HISTORY OF RUSSIAN SEASONS
The Ballets Russes was a ballet company consisting of Russian ballet dancers and opera singers (1908-1929) organized by Diaghilev abroad (in Paris since 1908, in London since 1912, and in other countries in 1915). The main activity was the ballet art. Operas were staged seldom and mainly before 1914. The Diaghilev’s Russian Ballet was based in the Monte Carlo Opera House, Monaco.
The Ballet Russes company consisted of dancers recruited from the Mariinsky Theater, St. Petersburg, and the Bolshoi Theater, Moscow. Diaghilev’s invitation was accepted by А.Pavlova, М.Fokin, T.Karsavina, I. Rubinstein, V.Nijinsky, М.Kshesinskaya, S.Lifar, L.Myasin, V.Karally, М.Моrdkin and others. The Diaghilev’s Ballet was artistically decorated by A.Benois, L.Bakst, N.Rerikh, N. Goncharova, М.Dobuzhinsky and others. Also, the ballet performances were decorated by А.Deren, P.Picasso, J.Miro and M.Ernst.
Anna Pavlova and Vaclav Nijinsky in a scene from the ballet «The Armida Pavilion»
The theater curtain of the «Russian Seasons»
Vera and Mikhail Fokin
in the ballet «Scheherazades»
In 1906, Diaghilev organized an exhibition of contemporary painters in Paris shown at the Fall Salon. Many of the painters participated later in the Ballets Russes. The exhibition was a great success. The paintings were later exhibited in Berlin and Venice. The Ballets Russes came into being in Paris in 1907 and started with concerts where N. Rimsky-Korsakov, S. Rakhmaninov, A. Glazunov and F. Shalyapin took part. In 1908-1909, the operas Boris Godunov, (Musorgsky), Pskovityanka (Rimsky-Korsakov), King Igor (Borodin) and others were performed. In 1909, the Chatelet Theater beside operas saw the following ballets staged by M. Fokin: the Armida’s Pavilion, the Polovetsky Dances, the Silphids (Chopeniana) by Chopin, the Cleopatra (the Egyptian Nights) by Arensky and the Feast divertimento by Glinka, Tchaikovsky, Glazunov and Musorgsky. The Ballets Russes turned out to be a real triumph. The public and critics enthused over the skills of the Russian dancers, emphasizing those of Nijinsky, Pavlova and Karsavina, unique decorations and costumes created by Rerikh, Bakst and Benois, music composed by Rimsky-Korsakov, Musorgsky, Glinka, Borodin and other composers.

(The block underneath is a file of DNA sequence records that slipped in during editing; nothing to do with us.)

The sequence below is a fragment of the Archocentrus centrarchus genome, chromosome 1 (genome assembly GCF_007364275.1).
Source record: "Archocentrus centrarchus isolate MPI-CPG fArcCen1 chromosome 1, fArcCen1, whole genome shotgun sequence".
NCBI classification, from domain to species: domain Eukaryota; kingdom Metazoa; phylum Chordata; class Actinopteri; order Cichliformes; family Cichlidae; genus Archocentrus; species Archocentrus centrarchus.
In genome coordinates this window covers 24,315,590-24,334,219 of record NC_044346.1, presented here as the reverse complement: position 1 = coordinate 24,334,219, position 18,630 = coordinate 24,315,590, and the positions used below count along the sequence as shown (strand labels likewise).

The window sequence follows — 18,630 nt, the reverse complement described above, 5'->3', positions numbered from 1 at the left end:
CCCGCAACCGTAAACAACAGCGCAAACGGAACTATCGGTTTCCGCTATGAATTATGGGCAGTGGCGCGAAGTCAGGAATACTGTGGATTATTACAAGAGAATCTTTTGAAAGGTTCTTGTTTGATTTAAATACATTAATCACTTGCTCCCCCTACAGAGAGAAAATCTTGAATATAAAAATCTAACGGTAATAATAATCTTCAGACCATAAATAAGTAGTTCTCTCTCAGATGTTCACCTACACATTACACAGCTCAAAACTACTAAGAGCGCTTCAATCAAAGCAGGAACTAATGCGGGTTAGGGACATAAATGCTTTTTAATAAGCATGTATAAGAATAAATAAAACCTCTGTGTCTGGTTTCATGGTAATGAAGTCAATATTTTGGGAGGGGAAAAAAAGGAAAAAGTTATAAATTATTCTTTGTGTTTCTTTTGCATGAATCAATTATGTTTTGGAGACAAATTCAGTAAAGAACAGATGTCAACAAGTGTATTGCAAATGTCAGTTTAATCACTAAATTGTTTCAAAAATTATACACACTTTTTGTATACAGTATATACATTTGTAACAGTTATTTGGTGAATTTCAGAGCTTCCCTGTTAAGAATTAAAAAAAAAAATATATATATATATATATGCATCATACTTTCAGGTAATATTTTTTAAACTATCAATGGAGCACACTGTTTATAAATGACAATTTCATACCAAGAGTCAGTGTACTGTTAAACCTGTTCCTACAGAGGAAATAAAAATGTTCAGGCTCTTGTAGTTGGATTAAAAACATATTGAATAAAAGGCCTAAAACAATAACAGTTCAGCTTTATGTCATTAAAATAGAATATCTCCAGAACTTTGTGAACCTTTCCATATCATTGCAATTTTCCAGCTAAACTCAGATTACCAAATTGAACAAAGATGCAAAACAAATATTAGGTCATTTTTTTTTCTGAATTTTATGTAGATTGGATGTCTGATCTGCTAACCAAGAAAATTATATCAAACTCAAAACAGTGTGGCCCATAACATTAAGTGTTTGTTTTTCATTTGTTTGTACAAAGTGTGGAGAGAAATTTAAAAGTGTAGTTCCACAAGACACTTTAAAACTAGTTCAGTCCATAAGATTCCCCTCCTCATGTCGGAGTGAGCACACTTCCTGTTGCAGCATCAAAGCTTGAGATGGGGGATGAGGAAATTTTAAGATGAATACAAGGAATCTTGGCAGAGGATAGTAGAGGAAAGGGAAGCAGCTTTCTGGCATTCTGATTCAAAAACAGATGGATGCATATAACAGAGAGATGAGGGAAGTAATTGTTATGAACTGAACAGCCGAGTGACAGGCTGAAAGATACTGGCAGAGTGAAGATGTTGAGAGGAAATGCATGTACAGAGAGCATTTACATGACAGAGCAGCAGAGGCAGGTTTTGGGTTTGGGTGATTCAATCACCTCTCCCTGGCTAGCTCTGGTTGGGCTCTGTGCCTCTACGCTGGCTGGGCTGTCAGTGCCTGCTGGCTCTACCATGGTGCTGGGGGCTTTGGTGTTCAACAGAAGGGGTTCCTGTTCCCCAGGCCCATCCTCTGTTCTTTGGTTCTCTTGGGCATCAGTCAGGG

«Firebird» costume sketch
Author Leon Bakst
Chatelet Theater. Paris
During the second season of the Ballets Russes (Paris, Berlin and Brussel) the following new Fokin’s ballet productions were performed: the Carnival (painter Bakst), Rimsky-Korsakov’s Scheherazade (painter Bakst, the curtain was painted as per Serov’s sketches), the Firebird (painters Golovin and Bakst), and the Giselle (Petipa’s version, painter Benois) and Les Orientales (choreographical miniatures including fragments from the Cleopatra, parts from the music by Arensky, Glazunov and other, the Siamese Dance (Sinding) and the Kobold (Grieg) staged by Fokin for Nijinsky.